The Territory South of the River Ohio,more commonly known as the Southwest Territory,was an organized incorporated territory of the United States that existed from May 26,1790,until June 1,1796,when it was admitted to the United States as the State of Tennessee. The Southwest Territory was created by the Southwest Ordinance from lands of the Washington District that had been ceded to the U.S. federal government by North Carolina. The territory's lone governor was William Blount.
Jeter Connelly Pritchard was a United States Circuit Judge of the United States Court of Appeals for the Fourth Circuit and of the United States Circuit Courts for the Fourth Circuit and previously was an Associate Justice of the Supreme Court of the District of Columbia.
The United States District Court for the Eastern District of North Carolina is the United States district court that serves the eastern 44 counties in North Carolina. Appeals from the Eastern District of North Carolina are taken to the United States Court of Appeals for the Fourth Circuit.
Edwin Yates Webb was a Democratic United States Representative from North Carolina and a United States district judge of the United States District Court for the Western District of North Carolina.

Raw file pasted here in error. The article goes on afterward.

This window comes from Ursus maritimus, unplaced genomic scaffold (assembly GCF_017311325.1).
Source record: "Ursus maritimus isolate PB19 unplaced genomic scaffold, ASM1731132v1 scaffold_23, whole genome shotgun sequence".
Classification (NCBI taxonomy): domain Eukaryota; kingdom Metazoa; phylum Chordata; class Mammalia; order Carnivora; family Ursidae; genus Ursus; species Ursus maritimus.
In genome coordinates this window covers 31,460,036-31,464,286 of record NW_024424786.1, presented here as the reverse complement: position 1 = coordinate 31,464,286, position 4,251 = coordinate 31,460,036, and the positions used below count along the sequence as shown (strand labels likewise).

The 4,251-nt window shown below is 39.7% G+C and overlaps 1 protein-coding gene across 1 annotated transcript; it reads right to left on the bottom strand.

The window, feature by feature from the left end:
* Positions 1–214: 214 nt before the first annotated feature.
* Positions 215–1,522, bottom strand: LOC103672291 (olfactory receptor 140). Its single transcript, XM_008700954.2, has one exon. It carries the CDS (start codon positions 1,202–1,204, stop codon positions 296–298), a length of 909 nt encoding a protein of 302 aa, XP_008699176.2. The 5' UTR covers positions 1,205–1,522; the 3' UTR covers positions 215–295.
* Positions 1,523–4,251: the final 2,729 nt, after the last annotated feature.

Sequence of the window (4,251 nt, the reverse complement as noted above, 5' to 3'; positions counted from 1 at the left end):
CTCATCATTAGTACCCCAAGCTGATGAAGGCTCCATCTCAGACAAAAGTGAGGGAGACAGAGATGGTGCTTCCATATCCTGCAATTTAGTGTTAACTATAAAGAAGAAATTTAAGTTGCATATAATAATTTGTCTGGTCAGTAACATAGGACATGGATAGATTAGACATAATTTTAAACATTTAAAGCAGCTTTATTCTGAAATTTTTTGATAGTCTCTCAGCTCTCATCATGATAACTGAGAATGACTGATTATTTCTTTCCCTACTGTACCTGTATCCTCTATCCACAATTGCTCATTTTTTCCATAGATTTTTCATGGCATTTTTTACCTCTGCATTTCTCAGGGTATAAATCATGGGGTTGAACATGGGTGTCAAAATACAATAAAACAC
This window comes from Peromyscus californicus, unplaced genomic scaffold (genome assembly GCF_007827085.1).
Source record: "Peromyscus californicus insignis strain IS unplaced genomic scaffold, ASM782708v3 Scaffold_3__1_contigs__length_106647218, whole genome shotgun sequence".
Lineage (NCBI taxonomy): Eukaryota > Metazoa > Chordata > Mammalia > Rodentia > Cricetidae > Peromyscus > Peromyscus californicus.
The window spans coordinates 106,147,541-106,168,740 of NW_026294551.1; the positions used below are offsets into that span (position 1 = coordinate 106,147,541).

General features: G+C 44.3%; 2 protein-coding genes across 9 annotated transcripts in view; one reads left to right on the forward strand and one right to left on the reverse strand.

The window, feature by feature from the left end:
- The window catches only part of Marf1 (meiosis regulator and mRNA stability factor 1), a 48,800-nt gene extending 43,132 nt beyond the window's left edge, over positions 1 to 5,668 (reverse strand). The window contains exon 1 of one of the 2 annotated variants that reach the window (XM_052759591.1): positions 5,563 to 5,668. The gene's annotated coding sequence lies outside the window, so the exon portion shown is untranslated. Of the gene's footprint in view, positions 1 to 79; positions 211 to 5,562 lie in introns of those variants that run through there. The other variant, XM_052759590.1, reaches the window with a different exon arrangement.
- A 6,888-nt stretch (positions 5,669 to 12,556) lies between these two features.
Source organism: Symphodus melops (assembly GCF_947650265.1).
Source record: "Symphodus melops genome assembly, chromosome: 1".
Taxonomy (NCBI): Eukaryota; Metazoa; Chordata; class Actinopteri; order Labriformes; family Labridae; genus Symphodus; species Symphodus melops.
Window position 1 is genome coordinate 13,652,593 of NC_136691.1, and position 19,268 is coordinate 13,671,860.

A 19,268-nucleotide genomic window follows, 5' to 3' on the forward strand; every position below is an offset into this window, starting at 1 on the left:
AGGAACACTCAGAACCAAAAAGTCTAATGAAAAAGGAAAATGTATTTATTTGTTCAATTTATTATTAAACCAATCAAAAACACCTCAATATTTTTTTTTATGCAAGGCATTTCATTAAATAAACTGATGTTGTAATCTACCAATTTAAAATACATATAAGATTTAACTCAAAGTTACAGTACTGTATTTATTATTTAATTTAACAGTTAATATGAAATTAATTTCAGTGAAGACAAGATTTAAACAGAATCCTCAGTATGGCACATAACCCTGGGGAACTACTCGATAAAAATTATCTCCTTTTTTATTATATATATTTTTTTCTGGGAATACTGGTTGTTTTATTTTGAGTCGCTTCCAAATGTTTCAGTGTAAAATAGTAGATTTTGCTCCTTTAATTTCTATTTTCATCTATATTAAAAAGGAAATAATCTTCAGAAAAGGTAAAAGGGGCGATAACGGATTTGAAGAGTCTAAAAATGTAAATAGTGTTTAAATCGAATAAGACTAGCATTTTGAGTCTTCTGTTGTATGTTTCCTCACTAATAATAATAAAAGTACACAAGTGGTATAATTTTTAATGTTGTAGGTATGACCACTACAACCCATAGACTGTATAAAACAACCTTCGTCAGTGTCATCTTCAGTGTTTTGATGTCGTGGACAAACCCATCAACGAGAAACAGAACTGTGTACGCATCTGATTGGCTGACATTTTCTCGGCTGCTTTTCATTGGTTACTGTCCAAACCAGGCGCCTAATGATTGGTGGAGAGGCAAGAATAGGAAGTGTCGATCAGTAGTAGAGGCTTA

Claude Kitchin was an American politician who served as a member of the United States House of Representatives from the state of North Carolina from 1901 until his death in 1923. A lifelong member of the Democratic Party,he was elected House majority leader for the 64th and 65th congresses (1915–1919),and minority leader during the 67th Congress (1921–1923).
George Davis was a Confederate politician and railroad counsel who served as Attorney General of the Confederate States for 480 days in 1864 and 1865.
William J. Gaston was a jurist and United States Representative from North Carolina. Gaston is the author of the official state song of North Carolina,"The Old North State". Gaston County,North Carolina,created just after his death,was named for him,as later were the city of Gastonia,North Carolina,artificial Lake Gaston,and the splendid Gaston Hall auditorium at his alma mater,Georgetown University.
John Ashe,Sr. was Speaker of the House of Burgesses in the Province of North Carolina. He was Harvard educated and fought in the North Carolina militia during the French and Indian War. During the American Revolution,he attained the rank of major general and was in charge of North Carolina militia and state troops from 1776 to 1779. He resigned from military service after the Patriot defeat at the Battle of Brier Creek in 1779.